When it comes to software licensing, many seem to have their position all sorted out. Some are convinced that every restriction is wrong and that adding a license is a restriction. Others think that anyone who can stop software being open is in the wrong and that any license which doesn’t stop proprietary use is bad. A third group (particularly associated with 3D printing) is of the opinion that as things made by code are uncopyrightable, the code which makes it ought to be uncopyrightable too. When it comes to understanding open source licensing though, the problem with all these views is their emphasis on ownership.
In open source, the act of putting licenses on everything is never an act of aggression, of meddling or of unwanted control. No ownership is being claimed. Instead the open source license is a pre-emptive giving of permission. When possible problems or questions of ownership arise in the future, the answer is clear already, permission has been given.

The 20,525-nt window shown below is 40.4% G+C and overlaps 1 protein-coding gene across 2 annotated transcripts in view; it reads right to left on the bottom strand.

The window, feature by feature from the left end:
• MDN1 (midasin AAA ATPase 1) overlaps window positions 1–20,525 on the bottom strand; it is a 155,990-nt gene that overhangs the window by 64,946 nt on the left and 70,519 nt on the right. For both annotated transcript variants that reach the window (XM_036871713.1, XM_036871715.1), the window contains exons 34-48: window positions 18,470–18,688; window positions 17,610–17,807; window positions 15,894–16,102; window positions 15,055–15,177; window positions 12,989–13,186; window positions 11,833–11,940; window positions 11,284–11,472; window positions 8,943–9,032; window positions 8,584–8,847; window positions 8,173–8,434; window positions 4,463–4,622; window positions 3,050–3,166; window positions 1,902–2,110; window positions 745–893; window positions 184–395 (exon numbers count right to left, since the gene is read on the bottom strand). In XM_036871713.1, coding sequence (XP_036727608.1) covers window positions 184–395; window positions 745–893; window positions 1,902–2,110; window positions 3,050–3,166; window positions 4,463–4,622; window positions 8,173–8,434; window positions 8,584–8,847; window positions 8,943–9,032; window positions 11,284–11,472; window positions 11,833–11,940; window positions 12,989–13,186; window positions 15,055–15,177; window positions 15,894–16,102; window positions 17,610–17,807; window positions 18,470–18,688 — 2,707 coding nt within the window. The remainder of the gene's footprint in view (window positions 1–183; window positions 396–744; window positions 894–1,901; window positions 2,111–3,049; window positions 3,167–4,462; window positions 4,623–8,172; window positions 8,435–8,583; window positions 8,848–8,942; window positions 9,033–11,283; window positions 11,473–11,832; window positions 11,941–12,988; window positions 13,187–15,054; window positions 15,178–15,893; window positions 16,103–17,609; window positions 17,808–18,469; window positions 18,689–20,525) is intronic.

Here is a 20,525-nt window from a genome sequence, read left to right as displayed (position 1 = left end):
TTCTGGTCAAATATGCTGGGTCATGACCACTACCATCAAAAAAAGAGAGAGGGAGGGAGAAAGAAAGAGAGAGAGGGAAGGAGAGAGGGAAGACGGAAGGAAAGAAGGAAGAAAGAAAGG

Of course there are those who see this “stick a license on everything” approach as unnecessarily bureaucratic, preferring to simply proclaim that everything they produce is in the “public domain”. Unfortunately the concept is not one which is recognised in all parts of the world and continues to lead to legal confusion. By using OSI approved, open source licenses, you can guarantee the freedom to innovate without seeking permission first.
Read more in Simon’s InfoWorld column.